Chris: Well, my teammates and I started using a password manager last year.

Shermie: Good. Do you know which type of malware is the most dangerous?

Player #4: Let me guess – ransomware?

Shermie: You are correct. Ransomware is the most dangerous type of malware to any organization, including yours¹. If you fall victim to a ransomware attack, your files will be encrypted, and your computer system locked until you pay the ransom to regain access thereto¹.

Player #4: That sounds scary.

Shermie: Yes, but the scarier part is that ransomware can be transmitted through email attachments, malicious websites, social engineering attacks, and vulnerabilities in the software you use every day¹.

Chris: You made a great point. I took a course in ransomware prevention last semester, and I finished with a 98 average.

Shermie: That is outstanding, Chris. However, I have another question for you. Do you know how important backup processes are for ensuring your team’s statistics and other critical data do not fall into the wrong hands?

Chris: Yes. This morning, Coach Security told us that with network-based ransomware worms and other cyber threats intensifying every day, data protection solutions are more important than ever before³. We update our desktops, laptops, and phones every time updates become available, so we can remediate any issues and recover from them more quickly when they do occur³.

Shermie: Excellent. Meanwhile, you must also have multiple security layers in place to defend the university’s digital infrastructure from harmful malware attacks³.

Chris and Player #4: Tell us more.

Shermie: Just as wearing multiple layers of clothing keeps you warm on a chilly March evening, installing multiple security layers better protects your applications, data, devices, and networks from malware³. For example, you must have AMP for Endpoints, an intrusion prevention system (or IPS, for short), next-generation firewalls, and other endpoint monitoring tools in place to protect the university’s digital infrastructure³.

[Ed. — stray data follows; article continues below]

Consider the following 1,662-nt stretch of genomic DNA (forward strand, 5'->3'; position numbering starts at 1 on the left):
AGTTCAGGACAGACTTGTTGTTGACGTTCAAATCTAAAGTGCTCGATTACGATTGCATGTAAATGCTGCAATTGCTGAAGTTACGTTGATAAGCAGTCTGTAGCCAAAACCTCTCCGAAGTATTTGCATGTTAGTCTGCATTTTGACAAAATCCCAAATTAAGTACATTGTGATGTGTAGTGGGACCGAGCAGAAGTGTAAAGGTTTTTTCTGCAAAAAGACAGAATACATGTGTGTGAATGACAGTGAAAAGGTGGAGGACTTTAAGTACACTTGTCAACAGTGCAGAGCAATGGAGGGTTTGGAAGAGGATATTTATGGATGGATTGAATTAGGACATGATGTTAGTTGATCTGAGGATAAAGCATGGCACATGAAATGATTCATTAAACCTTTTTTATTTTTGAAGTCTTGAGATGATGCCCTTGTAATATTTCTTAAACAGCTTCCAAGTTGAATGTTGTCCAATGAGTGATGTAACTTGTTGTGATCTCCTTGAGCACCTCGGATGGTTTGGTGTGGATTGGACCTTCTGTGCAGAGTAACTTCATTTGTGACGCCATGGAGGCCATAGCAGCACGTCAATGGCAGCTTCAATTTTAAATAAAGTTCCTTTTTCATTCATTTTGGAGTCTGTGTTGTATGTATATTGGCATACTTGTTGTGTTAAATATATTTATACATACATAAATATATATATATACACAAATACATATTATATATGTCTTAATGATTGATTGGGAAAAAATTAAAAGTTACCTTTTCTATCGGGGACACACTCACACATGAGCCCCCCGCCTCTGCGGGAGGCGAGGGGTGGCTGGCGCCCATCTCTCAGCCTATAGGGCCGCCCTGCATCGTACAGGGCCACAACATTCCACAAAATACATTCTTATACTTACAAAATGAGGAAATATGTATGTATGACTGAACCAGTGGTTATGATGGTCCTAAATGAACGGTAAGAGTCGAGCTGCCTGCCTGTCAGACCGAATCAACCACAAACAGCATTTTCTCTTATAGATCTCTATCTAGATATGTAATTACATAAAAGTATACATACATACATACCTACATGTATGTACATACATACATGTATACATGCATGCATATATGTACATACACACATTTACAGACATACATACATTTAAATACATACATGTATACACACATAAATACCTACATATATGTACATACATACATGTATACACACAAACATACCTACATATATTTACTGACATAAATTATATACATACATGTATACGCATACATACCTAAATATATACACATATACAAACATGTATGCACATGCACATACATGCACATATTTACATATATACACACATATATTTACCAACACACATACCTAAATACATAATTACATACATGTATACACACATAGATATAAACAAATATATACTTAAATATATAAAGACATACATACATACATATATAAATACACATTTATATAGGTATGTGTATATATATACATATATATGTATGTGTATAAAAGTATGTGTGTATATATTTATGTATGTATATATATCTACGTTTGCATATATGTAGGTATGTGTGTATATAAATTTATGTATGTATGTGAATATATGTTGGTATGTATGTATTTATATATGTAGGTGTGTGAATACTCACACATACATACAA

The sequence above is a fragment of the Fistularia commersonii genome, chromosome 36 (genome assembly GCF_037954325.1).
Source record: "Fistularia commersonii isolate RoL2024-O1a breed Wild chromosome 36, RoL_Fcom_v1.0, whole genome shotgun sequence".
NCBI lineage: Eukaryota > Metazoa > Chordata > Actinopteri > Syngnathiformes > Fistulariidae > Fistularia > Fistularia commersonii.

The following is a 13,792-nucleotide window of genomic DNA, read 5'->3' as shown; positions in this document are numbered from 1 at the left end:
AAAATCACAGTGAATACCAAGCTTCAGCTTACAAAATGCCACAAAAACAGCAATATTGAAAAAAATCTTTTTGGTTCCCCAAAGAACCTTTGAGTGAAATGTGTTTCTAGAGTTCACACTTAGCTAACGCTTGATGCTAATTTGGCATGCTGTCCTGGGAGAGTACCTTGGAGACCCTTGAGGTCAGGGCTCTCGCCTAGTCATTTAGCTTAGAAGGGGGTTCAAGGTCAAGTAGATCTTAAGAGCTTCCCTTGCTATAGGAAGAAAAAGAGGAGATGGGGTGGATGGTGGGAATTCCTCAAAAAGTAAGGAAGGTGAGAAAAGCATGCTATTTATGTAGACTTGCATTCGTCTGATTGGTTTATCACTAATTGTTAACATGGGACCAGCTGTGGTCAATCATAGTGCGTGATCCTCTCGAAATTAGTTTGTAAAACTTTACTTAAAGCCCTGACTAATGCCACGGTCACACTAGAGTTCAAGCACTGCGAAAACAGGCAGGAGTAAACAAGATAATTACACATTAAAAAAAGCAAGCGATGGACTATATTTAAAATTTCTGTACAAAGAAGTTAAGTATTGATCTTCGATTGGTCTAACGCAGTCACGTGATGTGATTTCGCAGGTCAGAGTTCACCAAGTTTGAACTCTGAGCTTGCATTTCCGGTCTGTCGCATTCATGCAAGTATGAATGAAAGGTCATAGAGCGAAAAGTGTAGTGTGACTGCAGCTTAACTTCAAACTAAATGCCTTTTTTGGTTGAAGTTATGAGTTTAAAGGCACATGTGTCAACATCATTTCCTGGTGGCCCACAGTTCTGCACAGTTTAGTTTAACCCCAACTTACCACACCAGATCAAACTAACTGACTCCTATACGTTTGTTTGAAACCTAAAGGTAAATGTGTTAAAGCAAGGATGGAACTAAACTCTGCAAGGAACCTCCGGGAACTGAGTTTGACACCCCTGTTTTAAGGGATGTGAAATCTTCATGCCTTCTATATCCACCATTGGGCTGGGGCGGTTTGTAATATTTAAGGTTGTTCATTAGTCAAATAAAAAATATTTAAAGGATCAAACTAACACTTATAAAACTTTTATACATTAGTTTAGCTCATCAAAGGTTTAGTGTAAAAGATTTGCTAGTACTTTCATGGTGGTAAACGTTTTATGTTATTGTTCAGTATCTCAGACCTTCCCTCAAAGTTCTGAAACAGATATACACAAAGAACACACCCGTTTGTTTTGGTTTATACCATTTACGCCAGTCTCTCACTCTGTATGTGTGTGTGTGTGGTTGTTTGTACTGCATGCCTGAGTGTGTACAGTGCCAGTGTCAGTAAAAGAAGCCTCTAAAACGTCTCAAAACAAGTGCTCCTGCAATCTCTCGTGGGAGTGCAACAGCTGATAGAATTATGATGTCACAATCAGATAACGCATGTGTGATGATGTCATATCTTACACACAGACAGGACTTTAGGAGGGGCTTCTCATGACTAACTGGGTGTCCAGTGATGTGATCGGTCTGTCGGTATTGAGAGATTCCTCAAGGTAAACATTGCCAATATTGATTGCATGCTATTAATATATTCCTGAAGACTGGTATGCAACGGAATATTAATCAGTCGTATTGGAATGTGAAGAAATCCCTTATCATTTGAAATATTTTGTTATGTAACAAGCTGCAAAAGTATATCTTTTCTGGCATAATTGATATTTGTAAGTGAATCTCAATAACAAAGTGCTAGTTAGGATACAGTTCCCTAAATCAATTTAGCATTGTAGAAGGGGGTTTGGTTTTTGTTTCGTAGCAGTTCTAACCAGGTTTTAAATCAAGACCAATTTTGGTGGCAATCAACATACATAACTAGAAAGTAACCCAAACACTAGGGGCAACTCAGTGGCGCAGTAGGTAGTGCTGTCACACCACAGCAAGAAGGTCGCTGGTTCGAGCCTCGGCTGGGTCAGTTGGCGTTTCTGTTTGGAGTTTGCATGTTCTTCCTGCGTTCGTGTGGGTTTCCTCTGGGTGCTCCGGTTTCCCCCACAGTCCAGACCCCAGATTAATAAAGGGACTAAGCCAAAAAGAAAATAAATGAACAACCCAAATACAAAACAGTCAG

Chris: We already have next-generation Sophos firewalls and AMP for Endpoints, and our university president told us that she plans to have an IPS installed campuswide before the Fall 2024 semester. Are there are any other best practices we should follow to prevent malware attacks?

Shermie: Yes. You must know that ransomware infections are primarily spread through malicious downloads or email attachments³. Therefore, you should use a university-sanctioned file sharing program like MS SharePoint, as well as the layered security approach I already mentioned, to diligently block malicious attachments, emails, and websites³.

Chris: Thank you, Mr. Sherminator. Coach Security told us that the entire basketball team has used SharePoint since the fall 2018 semester.

Shermie: Good for you. Anyway, are you familiar with zero-trust security?

Player #4: Yes. Back in January, our university president told us that we will have a campuswide zero-trust security framework starting next fall.

Shermie: Excellent. A zero-trust security approach secures access not just from you, but from APIs, containers, end-user devices, IoT (Internet of Things) appliances, microservices, and more³. Since you must verify their trustworthiness before accessing them, zero-trust security keeps your applications, data, devices, and networks secure, and prevents malware from infiltrating the university’s digital infrastructure³.

Player #4: Thank you so much, Mr. Sherminator! You were a tremendous help tonight.

Shermie: You are most certainly welcome.

Coach Security: Chris? Alan? The Spiders are a point ahead of us, so go out there and show them what you are made of!

Chris and Alan: Yes, sir.

Announcer: MFA has reached the three-point line – he shoots toward the Spiders’ basket, and it is nothing but net! What an incredible three-point shot from M.F. Armstrong! The Shields now lead the Spiders 40-37.

Shermie: Well, it is time for this digital-savvy sheep to enjoy the rest of the game. I paid good money for my seat, you know. Just remember the best practices I mentioned, and you can enjoy predictably awesome digital experiences while keeping malware at bay every day. Now, go, Shields, go!

Navitend can help you. Call 973.448.0070 or setup an appointment today.

Sources:

¹CompTIA. “7 Most Common Types of Malware” by Amanda Scheldt. Retrieved from https://www.comptia.org/blog/7-most-common-types-of-malware.

²IBM Security. “Cost of a Data Breach Report 2023.” Retrieved from https://www.ibm.com/downloads/cas/E3G5JMBP.

³Cisco. “How to Prevent Malware Attacks.” Retrieved from https://www.cisco.com/c/en/us/products/security/malware-protection-best-practices-detection-prevention.html.

Contact us at 973.448.0070